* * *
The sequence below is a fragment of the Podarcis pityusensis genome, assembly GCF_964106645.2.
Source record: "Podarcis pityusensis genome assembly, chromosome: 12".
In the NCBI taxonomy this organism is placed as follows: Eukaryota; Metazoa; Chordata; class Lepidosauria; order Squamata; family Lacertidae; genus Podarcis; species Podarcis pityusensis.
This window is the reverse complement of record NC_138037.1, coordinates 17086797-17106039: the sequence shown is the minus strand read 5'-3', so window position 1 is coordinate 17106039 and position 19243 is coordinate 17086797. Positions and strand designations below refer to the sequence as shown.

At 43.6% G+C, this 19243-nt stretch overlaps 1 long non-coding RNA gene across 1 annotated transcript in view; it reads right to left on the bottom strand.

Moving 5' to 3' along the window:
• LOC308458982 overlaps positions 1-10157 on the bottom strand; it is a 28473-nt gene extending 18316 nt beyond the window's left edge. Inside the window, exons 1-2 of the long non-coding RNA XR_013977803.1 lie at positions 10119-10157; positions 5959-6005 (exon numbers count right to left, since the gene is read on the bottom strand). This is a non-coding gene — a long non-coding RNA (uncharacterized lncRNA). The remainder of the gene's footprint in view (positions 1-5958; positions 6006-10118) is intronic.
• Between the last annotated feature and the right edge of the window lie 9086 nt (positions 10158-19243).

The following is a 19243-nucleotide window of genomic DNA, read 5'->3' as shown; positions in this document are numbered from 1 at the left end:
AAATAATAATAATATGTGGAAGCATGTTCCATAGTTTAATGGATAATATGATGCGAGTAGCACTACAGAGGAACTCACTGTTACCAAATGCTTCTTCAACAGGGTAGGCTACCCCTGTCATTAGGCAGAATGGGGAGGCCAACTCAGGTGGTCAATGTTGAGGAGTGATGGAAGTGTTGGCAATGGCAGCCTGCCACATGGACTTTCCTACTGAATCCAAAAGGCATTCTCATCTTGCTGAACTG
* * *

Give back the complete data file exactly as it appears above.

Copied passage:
The sequence below is a fragment of the Podarcis pityusensis genome, assembly GCF_964106645.2.
Source record: "Podarcis pityusensis genome assembly, chromosome: 12".
In the NCBI taxonomy this organism is placed as follows: Eukaryota; Metazoa; Chordata; class Lepidosauria; order Squamata; family Lacertidae; genus Podarcis; species Podarcis pityusensis.
This window is the reverse complement of record NC_138037.1, coordinates 17086797-17106039: the sequence shown is the minus strand read 5'-3', so window position 1 is coordinate 17106039 and position 19243 is coordinate 17086797. Positions and strand designations below refer to the sequence as shown.

At 43.6% G+C, this 19243-nt stretch overlaps 1 long non-coding RNA gene across 1 annotated transcript in view; it reads right to left on the bottom strand.

Moving 5' to 3' along the window:
• LOC308458982 overlaps positions 1-10157 on the bottom strand; it is a 28473-nt gene extending 18316 nt beyond the window's left edge. Inside the window, exons 1-2 of the long non-coding RNA XR_013977803.1 lie at positions 10119-10157; positions 5959-6005 (exon numbers count right to left, since the gene is read on the bottom strand). This is a non-coding gene — a long non-coding RNA (uncharacterized lncRNA). The remainder of the gene's footprint in view (positions 1-5958; positions 6006-10118) is intronic.
• Between the last annotated feature and the right edge of the window lie 9086 nt (positions 10158-19243).

The following is a 19243-nucleotide window of genomic DNA, read 5'->3' as shown; positions in this document are numbered from 1 at the left end:
AAATAATAATAATATGTGGAAGCATGTTCCATAGTTTAATGGATAATATGATGCGAGTAGCACTACAGAGGAACTCACTGTTACCAAATGCTTCTTCAACAGGGTAGGCTACCCCTGTCATTAGGCAGAATGGGGAGGCCAACTCAGGTGGTCAATGTTGAGGAGTGATGGAAGTGTTGGCAATGGCAGCCTGCCACATGGACTTTCCTACTGAATCCAAAAGGCATTCTCATCTTGCTGAACTG